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Thursday, March 27, 2008

What is the Difference Between a Broadband and an Inverse Broadband Probe?

I am sometimes asked, what is the difference between a broadband probe and an inverse broadband NMR probe? Both probes typically have a fixed proton channel, a tunable broadband channel and a fixed 2H lock channel. The difference lies in the coil positions with respect to the sample. Broadband probes are optimized to observe an X nucleus (typically all nuclei with frequencies between 15N and 31P). The broadband, X coil is positioned closest to the sample to maximize the filling factor and hence the X nucleus sensitivity. The 1H coil is outside of the X coil and can be used for either 1H observation or 1H decoupling. The filling factor for this coil is lower than that of the X coil. In an inverse broadband probe, the 1H coil is closest to the sample maximizing the 1H sensitivity. The X coil is outside of the 1H coil and can be used for either X nucleus observation or decoupling. The X nucleus in an inverse broadband probe has much less sensitivity than in a broadband probe. The choice of probe depends entirely on whether the user desires more 1H or more X sensitivity. For example, The 13C spectra of dilute samples should be run in a broadband probe whereas 1H - 13C or 1H - 15N HSQC spectra of dilute samples should be run in an inverse broadband probe.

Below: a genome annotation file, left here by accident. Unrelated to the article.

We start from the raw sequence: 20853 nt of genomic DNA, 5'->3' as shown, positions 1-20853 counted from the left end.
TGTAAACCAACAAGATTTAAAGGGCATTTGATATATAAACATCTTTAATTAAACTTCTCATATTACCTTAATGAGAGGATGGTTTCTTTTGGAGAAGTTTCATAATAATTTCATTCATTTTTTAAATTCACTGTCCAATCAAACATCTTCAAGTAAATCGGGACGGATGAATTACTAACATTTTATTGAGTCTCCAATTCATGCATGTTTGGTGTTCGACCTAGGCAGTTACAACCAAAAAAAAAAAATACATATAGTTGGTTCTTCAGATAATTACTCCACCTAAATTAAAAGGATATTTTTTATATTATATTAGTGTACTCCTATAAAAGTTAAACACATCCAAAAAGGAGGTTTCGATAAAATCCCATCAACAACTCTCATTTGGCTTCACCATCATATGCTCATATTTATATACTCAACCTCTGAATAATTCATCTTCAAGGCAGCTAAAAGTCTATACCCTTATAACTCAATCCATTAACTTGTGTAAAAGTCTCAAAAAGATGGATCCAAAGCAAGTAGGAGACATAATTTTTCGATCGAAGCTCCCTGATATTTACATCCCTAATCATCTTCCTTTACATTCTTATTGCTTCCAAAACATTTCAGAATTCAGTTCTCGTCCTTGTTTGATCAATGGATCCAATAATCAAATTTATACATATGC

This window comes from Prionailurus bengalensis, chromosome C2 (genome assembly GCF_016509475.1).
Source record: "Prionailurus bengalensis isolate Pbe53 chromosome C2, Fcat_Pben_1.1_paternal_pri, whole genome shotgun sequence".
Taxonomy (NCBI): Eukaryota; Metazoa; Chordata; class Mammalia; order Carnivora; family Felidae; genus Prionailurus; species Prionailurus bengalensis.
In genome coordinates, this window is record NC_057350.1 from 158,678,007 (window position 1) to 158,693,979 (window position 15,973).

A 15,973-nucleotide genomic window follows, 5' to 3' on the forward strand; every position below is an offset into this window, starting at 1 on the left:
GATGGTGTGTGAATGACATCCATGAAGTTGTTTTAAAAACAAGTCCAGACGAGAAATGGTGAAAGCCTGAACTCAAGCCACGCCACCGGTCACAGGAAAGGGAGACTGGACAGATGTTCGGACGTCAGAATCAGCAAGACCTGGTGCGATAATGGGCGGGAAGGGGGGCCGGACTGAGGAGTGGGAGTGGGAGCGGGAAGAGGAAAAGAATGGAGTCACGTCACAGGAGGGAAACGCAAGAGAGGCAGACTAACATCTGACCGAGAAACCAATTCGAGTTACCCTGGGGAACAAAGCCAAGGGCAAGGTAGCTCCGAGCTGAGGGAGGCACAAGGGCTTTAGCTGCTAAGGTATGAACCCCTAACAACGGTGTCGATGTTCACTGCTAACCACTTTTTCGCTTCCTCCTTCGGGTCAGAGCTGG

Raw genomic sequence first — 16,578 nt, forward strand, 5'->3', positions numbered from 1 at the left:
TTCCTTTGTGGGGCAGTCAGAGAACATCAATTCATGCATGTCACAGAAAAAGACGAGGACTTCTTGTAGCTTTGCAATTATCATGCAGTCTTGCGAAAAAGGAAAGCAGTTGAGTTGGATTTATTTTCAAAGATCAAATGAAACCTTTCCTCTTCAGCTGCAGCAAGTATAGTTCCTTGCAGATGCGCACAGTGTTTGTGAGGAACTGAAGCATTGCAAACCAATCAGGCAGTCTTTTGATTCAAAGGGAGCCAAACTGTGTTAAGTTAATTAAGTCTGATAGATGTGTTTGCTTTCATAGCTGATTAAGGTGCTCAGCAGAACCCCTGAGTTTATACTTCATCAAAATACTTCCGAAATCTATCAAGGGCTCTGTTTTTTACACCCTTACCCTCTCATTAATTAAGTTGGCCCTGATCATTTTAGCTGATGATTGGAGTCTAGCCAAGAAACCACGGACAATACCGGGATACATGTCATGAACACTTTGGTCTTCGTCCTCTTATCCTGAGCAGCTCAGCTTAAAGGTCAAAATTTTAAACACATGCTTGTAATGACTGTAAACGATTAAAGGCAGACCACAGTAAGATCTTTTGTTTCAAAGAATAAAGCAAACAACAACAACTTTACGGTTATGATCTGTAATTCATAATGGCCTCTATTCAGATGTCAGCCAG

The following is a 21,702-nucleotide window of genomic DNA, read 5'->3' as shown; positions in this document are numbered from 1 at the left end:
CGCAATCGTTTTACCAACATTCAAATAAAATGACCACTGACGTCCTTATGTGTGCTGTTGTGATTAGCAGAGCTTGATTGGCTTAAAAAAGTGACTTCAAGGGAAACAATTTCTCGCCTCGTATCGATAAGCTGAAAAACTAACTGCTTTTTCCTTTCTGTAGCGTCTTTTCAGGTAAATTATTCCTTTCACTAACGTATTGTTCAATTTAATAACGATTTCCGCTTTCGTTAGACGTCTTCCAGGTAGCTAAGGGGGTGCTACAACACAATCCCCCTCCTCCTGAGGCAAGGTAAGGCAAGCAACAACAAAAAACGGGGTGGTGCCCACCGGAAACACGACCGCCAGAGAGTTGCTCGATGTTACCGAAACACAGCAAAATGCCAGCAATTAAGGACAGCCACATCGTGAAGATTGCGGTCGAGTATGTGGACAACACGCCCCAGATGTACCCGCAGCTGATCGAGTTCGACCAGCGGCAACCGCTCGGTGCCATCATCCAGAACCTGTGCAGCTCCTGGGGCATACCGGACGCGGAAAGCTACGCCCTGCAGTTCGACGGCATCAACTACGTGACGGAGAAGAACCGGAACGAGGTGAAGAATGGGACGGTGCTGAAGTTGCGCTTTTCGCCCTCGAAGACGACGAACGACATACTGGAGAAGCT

Anonymous said...

Glenn, very informative post. I am not entirely clear though - for both coil geometries are all the coils inside the probe?

Glenn Facey said...


Oh dear!